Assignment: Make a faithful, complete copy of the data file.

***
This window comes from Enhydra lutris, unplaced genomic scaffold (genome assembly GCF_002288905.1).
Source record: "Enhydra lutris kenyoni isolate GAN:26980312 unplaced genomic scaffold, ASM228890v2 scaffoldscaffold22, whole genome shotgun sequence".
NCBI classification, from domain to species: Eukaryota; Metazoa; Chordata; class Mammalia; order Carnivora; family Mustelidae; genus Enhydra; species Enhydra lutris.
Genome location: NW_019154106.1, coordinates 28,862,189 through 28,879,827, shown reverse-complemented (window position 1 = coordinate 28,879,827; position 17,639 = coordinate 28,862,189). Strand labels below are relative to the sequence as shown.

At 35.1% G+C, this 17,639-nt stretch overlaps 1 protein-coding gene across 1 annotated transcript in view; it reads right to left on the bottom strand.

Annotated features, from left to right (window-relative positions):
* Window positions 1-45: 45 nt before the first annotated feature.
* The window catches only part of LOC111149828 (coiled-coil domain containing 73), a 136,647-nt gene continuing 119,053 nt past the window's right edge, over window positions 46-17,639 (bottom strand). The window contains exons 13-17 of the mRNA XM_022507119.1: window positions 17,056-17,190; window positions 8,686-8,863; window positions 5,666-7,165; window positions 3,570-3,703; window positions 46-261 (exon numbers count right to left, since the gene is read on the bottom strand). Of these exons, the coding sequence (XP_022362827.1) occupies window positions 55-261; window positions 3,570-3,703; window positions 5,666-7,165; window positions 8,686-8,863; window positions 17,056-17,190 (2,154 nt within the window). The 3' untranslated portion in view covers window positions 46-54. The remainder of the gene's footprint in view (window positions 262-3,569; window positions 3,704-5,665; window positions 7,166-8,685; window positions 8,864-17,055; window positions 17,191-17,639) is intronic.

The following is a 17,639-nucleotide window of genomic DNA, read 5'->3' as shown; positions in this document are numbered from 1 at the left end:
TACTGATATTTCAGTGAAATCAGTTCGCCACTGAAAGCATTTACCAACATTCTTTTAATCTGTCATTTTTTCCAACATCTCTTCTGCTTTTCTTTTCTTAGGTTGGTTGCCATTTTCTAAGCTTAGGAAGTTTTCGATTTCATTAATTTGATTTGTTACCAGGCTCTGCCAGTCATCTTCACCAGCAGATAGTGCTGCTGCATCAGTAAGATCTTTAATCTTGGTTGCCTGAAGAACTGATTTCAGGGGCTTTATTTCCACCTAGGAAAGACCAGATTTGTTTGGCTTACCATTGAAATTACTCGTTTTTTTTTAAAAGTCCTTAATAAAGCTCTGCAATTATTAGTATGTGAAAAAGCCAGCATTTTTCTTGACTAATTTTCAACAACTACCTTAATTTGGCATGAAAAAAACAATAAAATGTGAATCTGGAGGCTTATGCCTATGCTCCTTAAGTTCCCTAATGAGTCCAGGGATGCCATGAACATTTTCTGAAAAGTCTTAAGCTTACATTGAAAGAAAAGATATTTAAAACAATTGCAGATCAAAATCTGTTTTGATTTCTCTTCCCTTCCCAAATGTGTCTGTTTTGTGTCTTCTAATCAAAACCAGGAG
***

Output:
This window comes from Enhydra lutris, unplaced genomic scaffold (genome assembly GCF_002288905.1).
Source record: "Enhydra lutris kenyoni isolate GAN:26980312 unplaced genomic scaffold, ASM228890v2 scaffoldscaffold22, whole genome shotgun sequence".
NCBI classification, from domain to species: Eukaryota; Metazoa; Chordata; class Mammalia; order Carnivora; family Mustelidae; genus Enhydra; species Enhydra lutris.
Genome location: NW_019154106.1, coordinates 28,862,189 through 28,879,827, shown reverse-complemented (window position 1 = coordinate 28,879,827; position 17,639 = coordinate 28,862,189). Strand labels below are relative to the sequence as shown.

At 35.1% G+C, this 17,639-nt stretch overlaps 1 protein-coding gene across 1 annotated transcript in view; it reads right to left on the bottom strand.

Annotated features, from left to right (window-relative positions):
* Window positions 1-45: 45 nt before the first annotated feature.
* The window catches only part of LOC111149828 (coiled-coil domain containing 73), a 136,647-nt gene continuing 119,053 nt past the window's right edge, over window positions 46-17,639 (bottom strand). The window contains exons 13-17 of the mRNA XM_022507119.1: window positions 17,056-17,190; window positions 8,686-8,863; window positions 5,666-7,165; window positions 3,570-3,703; window positions 46-261 (exon numbers count right to left, since the gene is read on the bottom strand). Of these exons, the coding sequence (XP_022362827.1) occupies window positions 55-261; window positions 3,570-3,703; window positions 5,666-7,165; window positions 8,686-8,863; window positions 17,056-17,190 (2,154 nt within the window). The 3' untranslated portion in view covers window positions 46-54. The remainder of the gene's footprint in view (window positions 262-3,569; window positions 3,704-5,665; window positions 7,166-8,685; window positions 8,864-17,055; window positions 17,191-17,639) is intronic.

The following is a 17,639-nucleotide window of genomic DNA, read 5'->3' as shown; positions in this document are numbered from 1 at the left end:
TACTGATATTTCAGTGAAATCAGTTCGCCACTGAAAGCATTTACCAACATTCTTTTAATCTGTCATTTTTTCCAACATCTCTTCTGCTTTTCTTTTCTTAGGTTGGTTGCCATTTTCTAAGCTTAGGAAGTTTTCGATTTCATTAATTTGATTTGTTACCAGGCTCTGCCAGTCATCTTCACCAGCAGATAGTGCTGCTGCATCAGTAAGATCTTTAATCTTGGTTGCCTGAAGAACTGATTTCAGGGGCTTTATTTCCACCTAGGAAAGACCAGATTTGTTTGGCTTACCATTGAAATTACTCGTTTTTTTTTAAAAGTCCTTAATAAAGCTCTGCAATTATTAGTATGTGAAAAAGCCAGCATTTTTCTTGACTAATTTTCAACAACTACCTTAATTTGGCATGAAAAAAACAATAAAATGTGAATCTGGAGGCTTATGCCTATGCTCCTTAAGTTCCCTAATGAGTCCAGGGATGCCATGAACATTTTCTGAAAAGTCTTAAGCTTACATTGAAAGAAAAGATATTTAAAACAATTGCAGATCAAAATCTGTTTTGATTTCTCTTCCCTTCCCAAATGTGTCTGTTTTGTGTCTTCTAATCAAAACCAGGAG